#if USE_TBB // Parallel
    // Estimate grain size based on size of problem and number of processors.
    const size_t grainSize =  MAX2( 1 , numTracers / gNumberOfProcessors ) ;
    // Advect tracers using multiple threads.
    parallel_for( tbb::blocked_range( 0 , numTracers , grainSize ) ,
                  VortonSim_AdvectTracers_TBB( this , timeStep , uFrame ) ) ;
#else // Serial
    AdvectTracersSlice( timeStep , uFrame , 0 , numTracers ) ;

As you can see from the code above, this version of AdvectTracers supports both parallel and serial versions. The parallel version invokes parallel_for, using a simple wrapper class called VortonSim_AdvectTracers_TBB:

    class VortonSim_AdvectTracers_TBB
    {       /// Functor, a.k.a. function object - a class that simply wraps a function call.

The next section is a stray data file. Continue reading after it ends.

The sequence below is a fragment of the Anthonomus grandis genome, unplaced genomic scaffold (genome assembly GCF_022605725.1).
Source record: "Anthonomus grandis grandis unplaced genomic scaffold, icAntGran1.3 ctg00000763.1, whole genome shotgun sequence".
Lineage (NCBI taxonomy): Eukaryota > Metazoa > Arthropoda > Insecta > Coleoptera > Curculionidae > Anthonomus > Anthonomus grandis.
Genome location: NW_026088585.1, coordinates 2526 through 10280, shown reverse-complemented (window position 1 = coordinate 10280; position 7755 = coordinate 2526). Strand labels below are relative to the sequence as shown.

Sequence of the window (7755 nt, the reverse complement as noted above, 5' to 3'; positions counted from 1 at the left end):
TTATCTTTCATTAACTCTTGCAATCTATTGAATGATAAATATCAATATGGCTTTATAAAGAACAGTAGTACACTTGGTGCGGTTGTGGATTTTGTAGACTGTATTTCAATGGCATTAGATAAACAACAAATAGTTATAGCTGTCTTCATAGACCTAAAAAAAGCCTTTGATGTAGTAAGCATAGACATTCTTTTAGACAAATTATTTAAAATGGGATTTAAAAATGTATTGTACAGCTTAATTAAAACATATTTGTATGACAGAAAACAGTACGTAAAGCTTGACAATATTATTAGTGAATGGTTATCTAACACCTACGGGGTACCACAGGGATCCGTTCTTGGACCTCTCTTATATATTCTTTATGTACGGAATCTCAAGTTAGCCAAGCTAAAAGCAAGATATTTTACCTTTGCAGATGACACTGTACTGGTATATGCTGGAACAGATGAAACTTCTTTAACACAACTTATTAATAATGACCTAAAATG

VortonSim      * mVortonSim ;    ///< Address of VortonSim object
            const float    & mTimeStep  ;    ///< Change in virtual time since last update
            const unsigned & mFrame     ;    ///< Number of update which have occurred
            void operator() ( const tbb::blocked_range & r ) const
            {   // Advect subset of tracers.
                mVortonSim->AdvectTracersSlice( mTimeStep , mFrame , r.begin() , r.end() ) ;
            VortonSim_AdvectTracers_TBB( VortonSim * pVortonSim , const float & timeStep ,
                                         const unsigned & uFrame )
                : mVortonSim( pVortonSim )
                , mTimeStep( timeStep )
                , mFrame( uFrame )
            { /* Construct a function object */ }
    } ;